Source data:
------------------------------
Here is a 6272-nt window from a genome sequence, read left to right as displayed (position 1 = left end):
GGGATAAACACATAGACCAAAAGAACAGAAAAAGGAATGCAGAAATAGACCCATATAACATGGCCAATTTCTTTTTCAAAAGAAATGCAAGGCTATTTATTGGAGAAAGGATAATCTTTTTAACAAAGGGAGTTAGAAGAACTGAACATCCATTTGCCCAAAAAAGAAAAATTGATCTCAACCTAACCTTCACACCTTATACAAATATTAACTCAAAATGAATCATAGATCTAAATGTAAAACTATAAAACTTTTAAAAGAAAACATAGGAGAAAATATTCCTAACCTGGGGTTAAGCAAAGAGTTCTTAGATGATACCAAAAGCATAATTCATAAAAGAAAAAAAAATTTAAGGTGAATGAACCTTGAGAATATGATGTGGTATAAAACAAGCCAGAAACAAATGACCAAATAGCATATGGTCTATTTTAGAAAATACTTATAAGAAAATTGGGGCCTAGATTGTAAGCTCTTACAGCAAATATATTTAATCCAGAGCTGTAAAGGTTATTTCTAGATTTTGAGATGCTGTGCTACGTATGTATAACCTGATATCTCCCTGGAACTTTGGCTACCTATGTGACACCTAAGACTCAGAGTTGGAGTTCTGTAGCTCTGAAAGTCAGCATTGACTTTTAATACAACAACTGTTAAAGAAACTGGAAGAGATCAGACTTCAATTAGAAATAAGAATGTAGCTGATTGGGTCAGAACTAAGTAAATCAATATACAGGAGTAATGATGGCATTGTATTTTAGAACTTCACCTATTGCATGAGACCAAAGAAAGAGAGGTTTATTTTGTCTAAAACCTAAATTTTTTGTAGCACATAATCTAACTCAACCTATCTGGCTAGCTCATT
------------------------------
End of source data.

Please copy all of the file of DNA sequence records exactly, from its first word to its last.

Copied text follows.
Here is a 6272-nt window from a genome sequence, read left to right as displayed (position 1 = left end):
GGGATAAACACATAGACCAAAAGAACAGAAAAAGGAATGCAGAAATAGACCCATATAACATGGCCAATTTCTTTTTCAAAAGAAATGCAAGGCTATTTATTGGAGAAAGGATAATCTTTTTAACAAAGGGAGTTAGAAGAACTGAACATCCATTTGCCCAAAAAAGAAAAATTGATCTCAACCTAACCTTCACACCTTATACAAATATTAACTCAAAATGAATCATAGATCTAAATGTAAAACTATAAAACTTTTAAAAGAAAACATAGGAGAAAATATTCCTAACCTGGGGTTAAGCAAAGAGTTCTTAGATGATACCAAAAGCATAATTCATAAAAGAAAAAAAAATTTAAGGTGAATGAACCTTGAGAATATGATGTGGTATAAAACAAGCCAGAAACAAATGACCAAATAGCATATGGTCTATTTTAGAAAATACTTATAAGAAAATTGGGGCCTAGATTGTAAGCTCTTACAGCAAATATATTTAATCCAGAGCTGTAAAGGTTATTTCTAGATTTTGAGATGCTGTGCTACGTATGTATAACCTGATATCTCCCTGGAACTTTGGCTACCTATGTGACACCTAAGACTCAGAGTTGGAGTTCTGTAGCTCTGAAAGTCAGCATTGACTTTTAATACAACAACTGTTAAAGAAACTGGAAGAGATCAGACTTCAATTAGAAATAAGAATGTAGCTGATTGGGTCAGAACTAAGTAAATCAATATACAGGAGTAATGATGGCATTGTATTTTAGAACTTCACCTATTGCATGAGACCAAAGAAAGAGAGGTTTATTTTGTCTAAAACCTAAATTTTTTGTAGCACATAATCTAACTCAACCTATCTGGCTAGCTCATT